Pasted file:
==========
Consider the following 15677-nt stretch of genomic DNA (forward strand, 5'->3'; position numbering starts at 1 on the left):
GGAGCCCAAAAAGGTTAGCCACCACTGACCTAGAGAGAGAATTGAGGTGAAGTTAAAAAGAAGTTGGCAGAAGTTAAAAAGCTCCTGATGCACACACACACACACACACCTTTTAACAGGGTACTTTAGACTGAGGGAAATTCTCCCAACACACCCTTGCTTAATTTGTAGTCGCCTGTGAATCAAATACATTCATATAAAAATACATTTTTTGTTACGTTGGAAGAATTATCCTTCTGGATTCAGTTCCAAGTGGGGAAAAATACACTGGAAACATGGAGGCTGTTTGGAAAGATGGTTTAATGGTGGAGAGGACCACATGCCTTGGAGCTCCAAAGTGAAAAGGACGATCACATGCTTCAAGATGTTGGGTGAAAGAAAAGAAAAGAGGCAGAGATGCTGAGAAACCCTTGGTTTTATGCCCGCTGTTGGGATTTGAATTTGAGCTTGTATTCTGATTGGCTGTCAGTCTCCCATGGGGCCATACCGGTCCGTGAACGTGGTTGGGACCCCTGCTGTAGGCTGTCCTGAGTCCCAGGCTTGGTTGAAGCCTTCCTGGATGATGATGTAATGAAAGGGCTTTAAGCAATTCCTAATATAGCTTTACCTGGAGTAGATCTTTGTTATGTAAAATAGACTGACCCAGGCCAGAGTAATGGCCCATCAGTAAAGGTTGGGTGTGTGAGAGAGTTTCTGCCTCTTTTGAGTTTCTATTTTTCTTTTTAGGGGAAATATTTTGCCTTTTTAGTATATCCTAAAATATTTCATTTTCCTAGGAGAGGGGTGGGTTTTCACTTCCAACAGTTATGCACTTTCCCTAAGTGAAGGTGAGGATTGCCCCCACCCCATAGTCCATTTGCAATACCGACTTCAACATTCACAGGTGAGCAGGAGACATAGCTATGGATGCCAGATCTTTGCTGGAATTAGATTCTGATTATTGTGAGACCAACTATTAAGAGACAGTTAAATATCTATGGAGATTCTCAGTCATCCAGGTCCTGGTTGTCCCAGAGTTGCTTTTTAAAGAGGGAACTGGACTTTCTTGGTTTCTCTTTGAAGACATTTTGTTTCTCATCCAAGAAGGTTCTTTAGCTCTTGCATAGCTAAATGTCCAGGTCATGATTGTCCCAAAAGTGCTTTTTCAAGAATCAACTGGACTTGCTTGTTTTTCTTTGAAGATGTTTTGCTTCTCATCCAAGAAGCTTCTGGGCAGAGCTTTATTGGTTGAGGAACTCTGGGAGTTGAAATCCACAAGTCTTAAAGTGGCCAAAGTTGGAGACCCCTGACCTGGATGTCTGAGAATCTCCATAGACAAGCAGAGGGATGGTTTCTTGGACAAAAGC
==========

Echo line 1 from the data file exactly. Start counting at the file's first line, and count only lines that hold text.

Consider the following 15677-nt stretch of genomic DNA (forward strand, 5'->3'; position numbering starts at 1 on the left):